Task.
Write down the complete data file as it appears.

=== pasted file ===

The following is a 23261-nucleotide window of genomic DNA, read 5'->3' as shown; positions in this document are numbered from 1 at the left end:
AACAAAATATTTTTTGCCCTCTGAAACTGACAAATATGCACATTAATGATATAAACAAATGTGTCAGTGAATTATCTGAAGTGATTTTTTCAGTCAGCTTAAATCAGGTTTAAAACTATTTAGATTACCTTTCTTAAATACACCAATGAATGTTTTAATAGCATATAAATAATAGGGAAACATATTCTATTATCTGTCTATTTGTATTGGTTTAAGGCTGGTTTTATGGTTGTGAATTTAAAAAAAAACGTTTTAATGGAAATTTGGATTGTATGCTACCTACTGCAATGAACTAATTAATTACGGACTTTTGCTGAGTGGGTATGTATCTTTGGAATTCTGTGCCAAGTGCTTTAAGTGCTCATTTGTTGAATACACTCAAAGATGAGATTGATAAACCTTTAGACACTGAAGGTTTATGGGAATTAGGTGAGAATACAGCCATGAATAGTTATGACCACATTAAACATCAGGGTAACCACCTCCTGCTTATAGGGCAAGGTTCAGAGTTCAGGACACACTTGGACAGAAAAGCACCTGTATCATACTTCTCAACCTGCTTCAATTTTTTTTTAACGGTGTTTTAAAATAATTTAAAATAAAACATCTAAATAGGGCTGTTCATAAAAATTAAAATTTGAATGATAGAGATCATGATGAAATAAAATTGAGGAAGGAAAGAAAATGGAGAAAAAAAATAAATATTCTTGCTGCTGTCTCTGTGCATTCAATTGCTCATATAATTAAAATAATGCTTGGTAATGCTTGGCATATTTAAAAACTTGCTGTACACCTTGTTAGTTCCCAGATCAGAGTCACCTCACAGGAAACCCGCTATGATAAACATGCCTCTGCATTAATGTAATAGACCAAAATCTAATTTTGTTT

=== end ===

The following is a 23261-nucleotide window of genomic DNA, read 5'->3' as shown; positions in this document are numbered from 1 at the left end:
AACAAAATATTTTTTGCCCTCTGAAACTGACAAATATGCACATTAATGATATAAACAAATGTGTCAGTGAATTATCTGAAGTGATTTTTTCAGTCAGCTTAAATCAGGTTTAAAACTATTTAGATTACCTTTCTTAAATACACCAATGAATGTTTTAATAGCATATAAATAATAGGGAAACATATTCTATTATCTGTCTATTTGTATTGGTTTAAGGCTGGTTTTATGGTTGTGAATTTAAAAAAAAACGTTTTAATGGAAATTTGGATTGTATGCTACCTACTGCAATGAACTAATTAATTACGGACTTTTGCTGAGTGGGTATGTATCTTTGGAATTCTGTGCCAAGTGCTTTAAGTGCTCATTTGTTGAATACACTCAAAGATGAGATTGATAAACCTTTAGACACTGAAGGTTTATGGGAATTAGGTGAGAATACAGCCATGAATAGTTATGACCACATTAAACATCAGGGTAACCACCTCCTGCTTATAGGGCAAGGTTCAGAGTTCAGGACACACTTGGACAGAAAAGCACCTGTATCATACTTCTCAACCTGCTTCAATTTTTTTTTAACGGTGTTTTAAAATAATTTAAAATAAAACATCTAAATAGGGCTGTTCATAAAAATTAAAATTTGAATGATAGAGATCATGATGAAATAAAATTGAGGAAGGAAAGAAAATGGAGAAAAAAAATAAATATTCTTGCTGCTGTCTCTGTGCATTCAATTGCTCATATAATTAAAATAATGCTTGGTAATGCTTGGCATATTTAAAAACTTGCTGTACACCTTGTTAGTTCCCAGATCAGAGTCACCTCACAGGAAACCCGCTATGATAAACATGCCTCTGCATTAATGTAATAGACCAAAATCTAATTTTGTTT